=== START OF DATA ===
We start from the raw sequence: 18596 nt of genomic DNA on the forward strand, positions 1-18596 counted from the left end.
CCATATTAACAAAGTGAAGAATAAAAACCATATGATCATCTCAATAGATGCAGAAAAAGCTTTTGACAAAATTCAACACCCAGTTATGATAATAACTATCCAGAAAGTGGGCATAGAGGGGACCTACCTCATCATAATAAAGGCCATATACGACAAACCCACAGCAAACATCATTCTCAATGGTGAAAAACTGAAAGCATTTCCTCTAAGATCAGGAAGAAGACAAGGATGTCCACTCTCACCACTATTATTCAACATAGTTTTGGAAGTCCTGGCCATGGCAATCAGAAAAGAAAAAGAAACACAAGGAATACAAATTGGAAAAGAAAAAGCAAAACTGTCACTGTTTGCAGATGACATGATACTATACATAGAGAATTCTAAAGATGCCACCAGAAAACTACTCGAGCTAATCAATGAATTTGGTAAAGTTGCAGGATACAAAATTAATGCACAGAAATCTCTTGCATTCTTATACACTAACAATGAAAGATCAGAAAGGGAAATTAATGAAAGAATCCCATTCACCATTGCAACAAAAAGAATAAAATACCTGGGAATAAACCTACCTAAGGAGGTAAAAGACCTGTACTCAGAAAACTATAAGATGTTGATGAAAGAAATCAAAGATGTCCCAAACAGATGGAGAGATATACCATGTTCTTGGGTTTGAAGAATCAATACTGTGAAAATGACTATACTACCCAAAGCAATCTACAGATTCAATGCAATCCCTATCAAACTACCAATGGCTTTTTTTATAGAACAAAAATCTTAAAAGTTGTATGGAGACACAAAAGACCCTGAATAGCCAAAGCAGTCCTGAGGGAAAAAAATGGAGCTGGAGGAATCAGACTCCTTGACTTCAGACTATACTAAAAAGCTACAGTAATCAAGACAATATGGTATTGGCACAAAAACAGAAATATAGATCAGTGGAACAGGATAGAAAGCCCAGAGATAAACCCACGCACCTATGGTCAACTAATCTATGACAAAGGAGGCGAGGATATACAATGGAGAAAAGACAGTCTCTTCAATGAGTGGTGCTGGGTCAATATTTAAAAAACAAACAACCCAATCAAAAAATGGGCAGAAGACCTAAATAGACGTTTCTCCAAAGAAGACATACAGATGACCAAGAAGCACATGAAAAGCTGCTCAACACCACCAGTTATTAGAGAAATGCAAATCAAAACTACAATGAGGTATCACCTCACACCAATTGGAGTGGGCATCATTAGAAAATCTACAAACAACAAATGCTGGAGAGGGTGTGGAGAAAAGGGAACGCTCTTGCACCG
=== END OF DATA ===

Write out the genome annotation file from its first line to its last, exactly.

We start from the raw sequence: 18596 nt of genomic DNA on the forward strand, positions 1-18596 counted from the left end.
CCATATTAACAAAGTGAAGAATAAAAACCATATGATCATCTCAATAGATGCAGAAAAAGCTTTTGACAAAATTCAACACCCAGTTATGATAATAACTATCCAGAAAGTGGGCATAGAGGGGACCTACCTCATCATAATAAAGGCCATATACGACAAACCCACAGCAAACATCATTCTCAATGGTGAAAAACTGAAAGCATTTCCTCTAAGATCAGGAAGAAGACAAGGATGTCCACTCTCACCACTATTATTCAACATAGTTTTGGAAGTCCTGGCCATGGCAATCAGAAAAGAAAAAGAAACACAAGGAATACAAATTGGAAAAGAAAAAGCAAAACTGTCACTGTTTGCAGATGACATGATACTATACATAGAGAATTCTAAAGATGCCACCAGAAAACTACTCGAGCTAATCAATGAATTTGGTAAAGTTGCAGGATACAAAATTAATGCACAGAAATCTCTTGCATTCTTATACACTAACAATGAAAGATCAGAAAGGGAAATTAATGAAAGAATCCCATTCACCATTGCAACAAAAAGAATAAAATACCTGGGAATAAACCTACCTAAGGAGGTAAAAGACCTGTACTCAGAAAACTATAAGATGTTGATGAAAGAAATCAAAGATGTCCCAAACAGATGGAGAGATATACCATGTTCTTGGGTTTGAAGAATCAATACTGTGAAAATGACTATACTACCCAAAGCAATCTACAGATTCAATGCAATCCCTATCAAACTACCAATGGCTTTTTTTATAGAACAAAAATCTTAAAAGTTGTATGGAGACACAAAAGACCCTGAATAGCCAAAGCAGTCCTGAGGGAAAAAAATGGAGCTGGAGGAATCAGACTCCTTGACTTCAGACTATACTAAAAAGCTACAGTAATCAAGACAATATGGTATTGGCACAAAAACAGAAATATAGATCAGTGGAACAGGATAGAAAGCCCAGAGATAAACCCACGCACCTATGGTCAACTAATCTATGACAAAGGAGGCGAGGATATACAATGGAGAAAAGACAGTCTCTTCAATGAGTGGTGCTGGGTCAATATTTAAAAAACAAACAACCCAATCAAAAAATGGGCAGAAGACCTAAATAGACGTTTCTCCAAAGAAGACATACAGATGACCAAGAAGCACATGAAAAGCTGCTCAACACCACCAGTTATTAGAGAAATGCAAATCAAAACTACAATGAGGTATCACCTCACACCAATTGGAGTGGGCATCATTAGAAAATCTACAAACAACAAATGCTGGAGAGGGTGTGGAGAAAAGGGAACGCTCTTGCACCG